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German Publishers Want Monopoly On Sentences 158

Posted by Soulskill
from the oh-the-possibilities dept.
Glyn Moody writes "You think copyright can't get any more draconian? Think again. In Germany, newspaper publishers are lobbying for 'a new exclusive right conferring the power to monopolize speech e.g. by assigning a right to re-use a particular wording in the headline of a news article anywhere else without the permission of the rights holder. According to the drafts circulating on the Internet, permission shall be obtainable exclusively by closing an agreement with a new collecting society which will be founded after the drafts have matured into law. Depending on the particulars, new levies might come up for each and every user of a PC, at least if the computer is used in a company for commercial purposes.' Think that will never work because someone will always break the news cartel? Don't worry, they've got that covered too. They want to 'amend cartel law in order to enable a global "pooling" of all exclusive rights of all newspaper publishers in Germany in order to block any attempt to defect from the paywall cartel by a single competitor.' And rest assured, if anything like this passes in Germany, publishers everywhere will be using the copyright ratchet to obtain 'parity.'"
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German Publishers Want Monopoly On Sentences

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  • by Anonymous Coward on Saturday June 19, 2010 @09:30AM (#32624678)

    Most of Europe, Germany included, did indeed have a baby boom after World War II, much like America did. Baby booms are quite common after devastating conflicts, regardless of who "won". It's society's way of making up for the loss of life, and to handle the grief associated with such losses. We've seen it happen throughout history, not just due to war, but due to significant natural disasters, as well.

    And the Nazis weren't the equivalent of America's Greatest Generation. They were from earlier generations. Most of the American leaders at that time weren't part of the Greatest Generation, either, with many of them being born well before 1900.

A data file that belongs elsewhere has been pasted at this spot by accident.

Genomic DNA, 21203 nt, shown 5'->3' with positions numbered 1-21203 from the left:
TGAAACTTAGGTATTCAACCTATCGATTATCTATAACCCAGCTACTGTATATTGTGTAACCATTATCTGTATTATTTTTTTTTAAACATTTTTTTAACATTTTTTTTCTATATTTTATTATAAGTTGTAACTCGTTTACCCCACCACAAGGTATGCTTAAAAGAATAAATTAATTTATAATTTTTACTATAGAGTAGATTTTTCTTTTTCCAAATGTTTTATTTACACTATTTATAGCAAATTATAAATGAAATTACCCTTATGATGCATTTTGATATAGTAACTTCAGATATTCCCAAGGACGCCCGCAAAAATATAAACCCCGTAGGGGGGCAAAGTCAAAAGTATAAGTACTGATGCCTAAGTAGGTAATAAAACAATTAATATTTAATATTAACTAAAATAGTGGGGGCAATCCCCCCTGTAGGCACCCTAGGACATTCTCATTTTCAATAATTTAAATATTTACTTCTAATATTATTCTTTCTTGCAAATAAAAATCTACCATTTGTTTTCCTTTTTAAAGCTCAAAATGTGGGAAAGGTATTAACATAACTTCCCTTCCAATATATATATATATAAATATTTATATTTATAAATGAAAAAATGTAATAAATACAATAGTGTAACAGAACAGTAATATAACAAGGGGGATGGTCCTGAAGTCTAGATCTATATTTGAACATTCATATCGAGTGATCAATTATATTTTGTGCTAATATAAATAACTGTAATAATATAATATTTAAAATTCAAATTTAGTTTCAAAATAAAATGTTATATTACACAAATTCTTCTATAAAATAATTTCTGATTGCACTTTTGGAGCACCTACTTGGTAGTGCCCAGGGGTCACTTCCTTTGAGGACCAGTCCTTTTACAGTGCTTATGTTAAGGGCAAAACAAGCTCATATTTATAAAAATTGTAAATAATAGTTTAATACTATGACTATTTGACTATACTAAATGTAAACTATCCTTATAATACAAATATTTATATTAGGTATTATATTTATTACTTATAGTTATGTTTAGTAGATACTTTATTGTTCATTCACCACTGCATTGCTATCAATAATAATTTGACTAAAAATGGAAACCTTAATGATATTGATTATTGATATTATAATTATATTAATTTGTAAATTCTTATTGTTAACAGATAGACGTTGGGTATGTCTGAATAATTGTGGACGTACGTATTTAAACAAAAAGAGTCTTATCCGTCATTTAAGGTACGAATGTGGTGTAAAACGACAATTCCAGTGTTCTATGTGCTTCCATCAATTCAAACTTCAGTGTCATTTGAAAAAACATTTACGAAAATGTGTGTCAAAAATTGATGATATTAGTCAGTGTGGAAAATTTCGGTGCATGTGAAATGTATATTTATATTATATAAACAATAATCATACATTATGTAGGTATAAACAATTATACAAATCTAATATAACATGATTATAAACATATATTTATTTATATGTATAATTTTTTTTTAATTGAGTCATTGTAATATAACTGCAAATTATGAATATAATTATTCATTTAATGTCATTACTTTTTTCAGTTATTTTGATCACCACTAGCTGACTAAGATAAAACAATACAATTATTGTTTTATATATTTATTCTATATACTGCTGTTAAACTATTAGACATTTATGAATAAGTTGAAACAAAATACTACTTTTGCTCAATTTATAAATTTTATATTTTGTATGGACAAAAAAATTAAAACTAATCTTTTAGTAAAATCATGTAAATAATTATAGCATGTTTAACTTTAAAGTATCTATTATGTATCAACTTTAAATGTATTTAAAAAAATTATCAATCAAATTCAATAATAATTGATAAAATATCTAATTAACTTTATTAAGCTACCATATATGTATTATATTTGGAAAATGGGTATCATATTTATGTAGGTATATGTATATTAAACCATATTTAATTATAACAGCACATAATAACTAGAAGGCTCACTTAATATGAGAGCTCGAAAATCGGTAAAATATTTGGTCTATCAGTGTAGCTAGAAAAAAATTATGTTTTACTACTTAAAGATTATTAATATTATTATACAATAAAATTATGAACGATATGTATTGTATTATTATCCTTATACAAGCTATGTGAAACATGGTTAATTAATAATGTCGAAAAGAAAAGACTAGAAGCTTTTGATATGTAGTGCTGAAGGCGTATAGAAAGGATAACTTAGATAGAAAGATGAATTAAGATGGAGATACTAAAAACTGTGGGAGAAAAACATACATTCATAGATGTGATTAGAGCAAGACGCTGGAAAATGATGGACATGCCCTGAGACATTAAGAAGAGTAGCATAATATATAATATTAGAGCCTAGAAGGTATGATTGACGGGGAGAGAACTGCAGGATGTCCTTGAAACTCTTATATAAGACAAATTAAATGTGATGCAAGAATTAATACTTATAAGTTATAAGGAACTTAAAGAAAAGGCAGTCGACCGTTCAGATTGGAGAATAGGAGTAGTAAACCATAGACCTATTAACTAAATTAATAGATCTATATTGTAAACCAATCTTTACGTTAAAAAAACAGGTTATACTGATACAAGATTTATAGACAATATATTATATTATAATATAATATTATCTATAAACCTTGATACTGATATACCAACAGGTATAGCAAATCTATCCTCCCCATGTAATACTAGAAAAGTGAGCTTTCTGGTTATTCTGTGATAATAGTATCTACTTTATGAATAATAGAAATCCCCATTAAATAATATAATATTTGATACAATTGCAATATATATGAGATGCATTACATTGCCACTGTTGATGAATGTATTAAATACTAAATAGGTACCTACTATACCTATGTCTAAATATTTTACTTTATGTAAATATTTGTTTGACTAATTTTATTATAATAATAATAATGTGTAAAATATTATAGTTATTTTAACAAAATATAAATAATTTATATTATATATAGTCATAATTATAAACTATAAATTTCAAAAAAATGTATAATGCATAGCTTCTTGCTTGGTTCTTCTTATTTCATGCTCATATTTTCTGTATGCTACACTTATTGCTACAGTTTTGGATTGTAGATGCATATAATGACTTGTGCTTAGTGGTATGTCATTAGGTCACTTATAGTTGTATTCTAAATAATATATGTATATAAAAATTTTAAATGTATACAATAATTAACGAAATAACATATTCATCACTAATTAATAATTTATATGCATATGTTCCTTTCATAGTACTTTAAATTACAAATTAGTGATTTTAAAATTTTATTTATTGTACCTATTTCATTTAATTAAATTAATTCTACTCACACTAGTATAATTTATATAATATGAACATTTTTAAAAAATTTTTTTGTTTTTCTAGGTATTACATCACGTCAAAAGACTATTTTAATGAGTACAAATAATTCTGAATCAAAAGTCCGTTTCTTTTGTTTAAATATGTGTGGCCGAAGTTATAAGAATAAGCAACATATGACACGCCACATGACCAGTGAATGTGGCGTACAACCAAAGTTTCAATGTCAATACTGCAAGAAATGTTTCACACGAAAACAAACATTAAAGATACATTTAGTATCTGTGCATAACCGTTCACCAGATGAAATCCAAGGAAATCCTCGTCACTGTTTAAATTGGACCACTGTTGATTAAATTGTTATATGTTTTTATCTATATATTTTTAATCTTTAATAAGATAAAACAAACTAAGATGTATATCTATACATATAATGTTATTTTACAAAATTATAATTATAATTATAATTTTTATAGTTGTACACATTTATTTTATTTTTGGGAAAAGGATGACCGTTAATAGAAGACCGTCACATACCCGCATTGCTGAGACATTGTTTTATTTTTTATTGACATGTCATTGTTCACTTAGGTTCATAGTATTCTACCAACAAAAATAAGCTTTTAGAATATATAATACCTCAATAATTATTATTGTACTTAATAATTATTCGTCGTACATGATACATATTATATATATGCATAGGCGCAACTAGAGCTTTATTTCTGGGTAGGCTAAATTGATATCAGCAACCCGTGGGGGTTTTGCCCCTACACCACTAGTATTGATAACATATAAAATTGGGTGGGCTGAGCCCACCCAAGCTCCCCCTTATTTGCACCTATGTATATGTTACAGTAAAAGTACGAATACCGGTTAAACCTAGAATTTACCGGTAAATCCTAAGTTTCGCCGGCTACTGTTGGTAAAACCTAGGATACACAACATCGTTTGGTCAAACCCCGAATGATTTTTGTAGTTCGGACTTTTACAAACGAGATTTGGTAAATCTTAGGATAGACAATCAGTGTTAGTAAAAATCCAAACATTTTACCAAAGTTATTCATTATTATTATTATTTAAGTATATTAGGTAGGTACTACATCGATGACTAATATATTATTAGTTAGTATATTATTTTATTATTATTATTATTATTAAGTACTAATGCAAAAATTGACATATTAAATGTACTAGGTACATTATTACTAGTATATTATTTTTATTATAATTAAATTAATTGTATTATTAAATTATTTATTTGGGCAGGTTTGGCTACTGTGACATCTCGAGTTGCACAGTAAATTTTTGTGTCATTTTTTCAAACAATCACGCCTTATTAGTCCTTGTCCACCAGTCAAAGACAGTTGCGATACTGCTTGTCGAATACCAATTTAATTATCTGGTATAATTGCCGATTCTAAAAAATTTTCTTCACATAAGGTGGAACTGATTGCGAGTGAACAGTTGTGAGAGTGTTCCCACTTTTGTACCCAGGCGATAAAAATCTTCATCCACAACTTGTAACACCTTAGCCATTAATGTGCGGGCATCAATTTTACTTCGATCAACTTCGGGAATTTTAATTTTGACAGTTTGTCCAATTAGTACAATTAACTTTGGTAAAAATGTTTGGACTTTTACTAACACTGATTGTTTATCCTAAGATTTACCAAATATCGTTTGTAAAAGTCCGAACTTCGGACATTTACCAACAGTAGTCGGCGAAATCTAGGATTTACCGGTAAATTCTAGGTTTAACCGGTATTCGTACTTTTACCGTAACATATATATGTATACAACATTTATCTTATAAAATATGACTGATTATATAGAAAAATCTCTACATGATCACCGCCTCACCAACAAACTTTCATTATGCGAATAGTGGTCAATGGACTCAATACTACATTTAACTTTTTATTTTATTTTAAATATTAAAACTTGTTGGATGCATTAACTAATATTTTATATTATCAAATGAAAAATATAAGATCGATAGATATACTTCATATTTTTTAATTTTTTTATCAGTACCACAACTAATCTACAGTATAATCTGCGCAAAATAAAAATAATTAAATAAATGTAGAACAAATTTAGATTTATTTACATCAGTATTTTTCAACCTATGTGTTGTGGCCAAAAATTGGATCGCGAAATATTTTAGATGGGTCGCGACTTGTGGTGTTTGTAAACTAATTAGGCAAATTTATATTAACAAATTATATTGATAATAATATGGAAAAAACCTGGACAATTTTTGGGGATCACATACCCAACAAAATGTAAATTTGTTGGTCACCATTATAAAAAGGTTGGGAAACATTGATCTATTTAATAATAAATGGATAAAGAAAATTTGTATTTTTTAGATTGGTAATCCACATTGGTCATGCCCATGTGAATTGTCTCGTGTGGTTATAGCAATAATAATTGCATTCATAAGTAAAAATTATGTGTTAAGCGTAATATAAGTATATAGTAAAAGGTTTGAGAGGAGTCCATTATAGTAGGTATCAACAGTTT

The Greatest Generation includes people born after World War I, from 1918 to 1945. These were the people who fought in WWII, but many did so against their will, regardless of nation, as conscripts rather than volunteers. Many disagreed with the stances and actions of their political leaders, but would've faced a bullet in the head were they to resist.

  • by Anonymous Coward on Saturday June 19, 2010 @09:37AM (#32624706)

    They're specifically looking to monopolize the wordings in online "newspapers", while at the same time trying hard not to extend the scope to anything but their own publications. It's aimed at Google et al. I for one hope that Google will not license the snippets and headlines but instead remove all German newspaper URLs from the index.

  • by Bigjeff5 (1143585) on Saturday June 19, 2010 @12:24PM (#32625708)

    French copyright still gives far more rights to the creators than US copyright, and it always has. It was one of the driving forces behind the Berne convention.

  • by alhague (127665) on Saturday June 19, 2010 @12:36PM (#32625810)

    >In Germany, newspaper publishers are lobbying for 'a new exclusive right conferring the power to monopolize speech e.g. by assigning a right to re-use a particular wording in the headline of a news article anywhere else without the permission of the rights holder

    This is not quite true. The auxiliary copyright ("Leistungsschutzrecht", draft leaked: http://www.irights.info/index.php?q=node/880 [irights.info]) is mostly aimed against big players such as Google (News) who systematically and continuously reuse headlines, snippets and images from publishers for their own profit (selling ads) without paying (in the publisher's mind: adequate) royalties. The average blogger commenting (and quoting) a certain news story is not meant to be affected... but, of course we know, laws like these tend to get out of hand.

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